Everyone talks about why their brand is better. But prospects have an open mind when it comes to categories. Everyone is interested in what’s new. Few people are interested in what’s better.

The Law of Perception

Marketing is not a battle of products; it’s a battle of perceptions.

There are no best products. All that exists in the world of marketing are perceptions in the minds of the customer or prospect. The perception is the reality. Everything else is an illusion.

If marketing were a battle of products, you would think the same sales order would hold true for both countries. After all, the same quality, the same styling, the same horsepower, and roughly the same prices hold true for Japan as they do for the United States.

But in Japan, Honda is nowhere near the leader. There, Honda is in third place, behind Toyota and Nissan. Toyota sells more than four times as many automobiles in Japan as Honda does.

So what’s the difference between Honda in Japan and Honda in the United States? The products are the same, but the perceptions in customers’ minds are different.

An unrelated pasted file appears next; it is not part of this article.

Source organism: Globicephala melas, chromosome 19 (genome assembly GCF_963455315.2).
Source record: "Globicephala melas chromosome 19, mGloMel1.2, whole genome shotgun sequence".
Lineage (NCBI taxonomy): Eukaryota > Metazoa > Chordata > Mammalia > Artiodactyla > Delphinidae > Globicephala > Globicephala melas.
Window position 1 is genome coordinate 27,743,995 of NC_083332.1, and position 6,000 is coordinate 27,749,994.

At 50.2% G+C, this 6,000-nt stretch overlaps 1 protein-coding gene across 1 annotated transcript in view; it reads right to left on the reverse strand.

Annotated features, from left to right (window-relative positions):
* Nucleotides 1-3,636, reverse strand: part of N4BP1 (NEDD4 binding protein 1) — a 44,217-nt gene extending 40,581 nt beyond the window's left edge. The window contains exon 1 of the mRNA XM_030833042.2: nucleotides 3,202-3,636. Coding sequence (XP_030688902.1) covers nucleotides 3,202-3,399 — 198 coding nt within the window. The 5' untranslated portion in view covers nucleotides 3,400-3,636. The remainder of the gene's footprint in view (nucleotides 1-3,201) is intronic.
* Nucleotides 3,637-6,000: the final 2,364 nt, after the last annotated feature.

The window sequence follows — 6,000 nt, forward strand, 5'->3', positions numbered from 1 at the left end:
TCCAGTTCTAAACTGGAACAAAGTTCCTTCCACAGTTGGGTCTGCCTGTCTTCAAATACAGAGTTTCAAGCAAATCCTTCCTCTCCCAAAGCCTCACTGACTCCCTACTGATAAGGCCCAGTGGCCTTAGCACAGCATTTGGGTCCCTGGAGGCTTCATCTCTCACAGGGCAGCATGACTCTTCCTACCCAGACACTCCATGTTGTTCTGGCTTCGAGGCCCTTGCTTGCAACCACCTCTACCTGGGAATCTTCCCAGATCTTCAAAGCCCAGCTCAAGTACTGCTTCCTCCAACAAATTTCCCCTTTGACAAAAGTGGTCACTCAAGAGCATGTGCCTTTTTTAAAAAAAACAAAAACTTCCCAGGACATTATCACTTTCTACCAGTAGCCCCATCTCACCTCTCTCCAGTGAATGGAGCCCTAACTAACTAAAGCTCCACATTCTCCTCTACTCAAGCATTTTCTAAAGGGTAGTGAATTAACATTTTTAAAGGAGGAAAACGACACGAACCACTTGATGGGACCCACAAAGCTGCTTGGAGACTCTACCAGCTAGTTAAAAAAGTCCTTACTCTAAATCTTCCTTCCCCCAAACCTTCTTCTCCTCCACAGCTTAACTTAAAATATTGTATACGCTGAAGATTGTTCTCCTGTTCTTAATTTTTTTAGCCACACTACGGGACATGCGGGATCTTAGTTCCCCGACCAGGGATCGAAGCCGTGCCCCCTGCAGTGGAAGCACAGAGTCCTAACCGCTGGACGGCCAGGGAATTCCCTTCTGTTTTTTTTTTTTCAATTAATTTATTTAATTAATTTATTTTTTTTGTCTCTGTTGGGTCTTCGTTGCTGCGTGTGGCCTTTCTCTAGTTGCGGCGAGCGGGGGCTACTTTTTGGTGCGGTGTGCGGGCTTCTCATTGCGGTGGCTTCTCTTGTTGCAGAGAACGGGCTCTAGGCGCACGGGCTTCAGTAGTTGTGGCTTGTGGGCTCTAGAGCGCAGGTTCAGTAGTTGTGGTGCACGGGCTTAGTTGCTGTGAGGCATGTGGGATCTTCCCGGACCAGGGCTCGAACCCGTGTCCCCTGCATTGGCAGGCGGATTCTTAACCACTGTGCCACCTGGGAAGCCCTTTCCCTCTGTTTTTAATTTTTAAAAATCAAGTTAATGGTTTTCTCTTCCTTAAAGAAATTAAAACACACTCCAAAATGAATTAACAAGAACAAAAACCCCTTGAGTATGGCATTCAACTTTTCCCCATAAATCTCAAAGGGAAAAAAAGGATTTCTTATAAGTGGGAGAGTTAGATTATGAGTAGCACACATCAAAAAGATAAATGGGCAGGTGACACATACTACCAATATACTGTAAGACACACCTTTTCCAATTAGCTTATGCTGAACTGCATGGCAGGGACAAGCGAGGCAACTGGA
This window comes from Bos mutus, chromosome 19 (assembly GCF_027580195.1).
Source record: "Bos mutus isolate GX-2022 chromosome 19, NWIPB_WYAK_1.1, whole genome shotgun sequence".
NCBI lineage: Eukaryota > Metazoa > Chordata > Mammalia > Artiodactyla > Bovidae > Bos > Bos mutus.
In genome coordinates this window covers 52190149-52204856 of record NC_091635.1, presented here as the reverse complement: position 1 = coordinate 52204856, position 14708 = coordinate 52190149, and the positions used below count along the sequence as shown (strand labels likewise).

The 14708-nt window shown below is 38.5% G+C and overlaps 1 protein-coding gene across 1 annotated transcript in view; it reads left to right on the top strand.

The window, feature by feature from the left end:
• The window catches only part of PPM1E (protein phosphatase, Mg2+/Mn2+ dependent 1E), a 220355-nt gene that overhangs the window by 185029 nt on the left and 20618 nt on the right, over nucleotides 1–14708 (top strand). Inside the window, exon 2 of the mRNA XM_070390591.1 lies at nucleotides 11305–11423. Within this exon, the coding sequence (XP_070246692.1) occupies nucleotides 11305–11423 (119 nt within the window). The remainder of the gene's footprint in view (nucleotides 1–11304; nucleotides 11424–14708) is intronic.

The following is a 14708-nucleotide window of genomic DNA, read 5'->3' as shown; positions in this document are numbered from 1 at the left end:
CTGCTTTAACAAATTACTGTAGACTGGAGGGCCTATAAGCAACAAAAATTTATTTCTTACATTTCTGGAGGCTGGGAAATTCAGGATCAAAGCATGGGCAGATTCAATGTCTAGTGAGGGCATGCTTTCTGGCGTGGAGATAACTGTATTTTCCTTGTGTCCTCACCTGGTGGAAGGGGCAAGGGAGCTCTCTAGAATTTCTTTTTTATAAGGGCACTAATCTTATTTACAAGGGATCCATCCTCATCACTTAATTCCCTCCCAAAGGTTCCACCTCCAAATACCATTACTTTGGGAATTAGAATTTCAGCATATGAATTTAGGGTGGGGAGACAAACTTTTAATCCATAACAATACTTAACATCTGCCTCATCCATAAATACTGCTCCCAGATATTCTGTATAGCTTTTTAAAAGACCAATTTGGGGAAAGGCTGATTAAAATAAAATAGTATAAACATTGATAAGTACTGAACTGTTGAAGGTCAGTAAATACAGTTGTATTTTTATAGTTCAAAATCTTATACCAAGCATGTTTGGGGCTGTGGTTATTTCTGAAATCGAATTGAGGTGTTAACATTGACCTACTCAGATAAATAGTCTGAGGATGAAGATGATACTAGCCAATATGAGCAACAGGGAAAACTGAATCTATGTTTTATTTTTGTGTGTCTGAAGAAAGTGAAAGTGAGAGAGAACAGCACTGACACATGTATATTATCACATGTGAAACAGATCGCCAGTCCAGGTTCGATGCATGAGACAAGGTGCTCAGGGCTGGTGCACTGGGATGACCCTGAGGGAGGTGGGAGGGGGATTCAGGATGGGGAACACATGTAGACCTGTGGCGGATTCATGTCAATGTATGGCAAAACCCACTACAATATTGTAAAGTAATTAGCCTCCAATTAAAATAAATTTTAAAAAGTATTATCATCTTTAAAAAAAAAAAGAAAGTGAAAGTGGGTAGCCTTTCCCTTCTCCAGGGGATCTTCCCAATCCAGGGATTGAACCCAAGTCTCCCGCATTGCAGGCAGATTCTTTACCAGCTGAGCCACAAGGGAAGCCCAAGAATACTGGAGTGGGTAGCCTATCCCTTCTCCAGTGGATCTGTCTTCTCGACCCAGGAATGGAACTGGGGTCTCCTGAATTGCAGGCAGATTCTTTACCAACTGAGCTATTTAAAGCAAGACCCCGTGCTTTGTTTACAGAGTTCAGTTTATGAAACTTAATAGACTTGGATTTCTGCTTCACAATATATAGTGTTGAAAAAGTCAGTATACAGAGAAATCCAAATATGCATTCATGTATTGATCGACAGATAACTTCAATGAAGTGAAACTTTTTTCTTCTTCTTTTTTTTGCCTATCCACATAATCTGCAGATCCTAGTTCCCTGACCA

The battle is even more difficult because customers frequently make buying decisions based on second-hand perceptions. Instead of using their own perceptions, they base their buying decisions on someone else’s perception of reality. This is the “everybody knows” principle.

The Law of Focus

The most powerful concept in marketing is owning a word in the prospect’s mind.

A company can become incredibly successful if it can find a way to own a word in the mind of the prospect. Not a complicated word. Not an invented one. The simple words are best, words taken right out of the dictionary.

This is the law of focus. You “burn” your way into the mind by narrowing the focus to a single word or concept. It’s the ultimate marketing sacrifice.

Federal Express was able to put the word overnight into the minds of its prospects because it sacrificed its product line and focused on overnight package delivery only.

The Law of Exclusivity

Two companies cannot own the same word in the prospect’s mind.

When a competitor owns a word or position in the prospect’s mind, it is futile to attempt to own the same word.

Volvo owns safety. Many other automobile companies, including Mercedes-Benz and General Motors, have tried to run marketing campaigns based on safety. Yet no one except Volvo has succeeded in getting into the prospect’s mind with a safety message.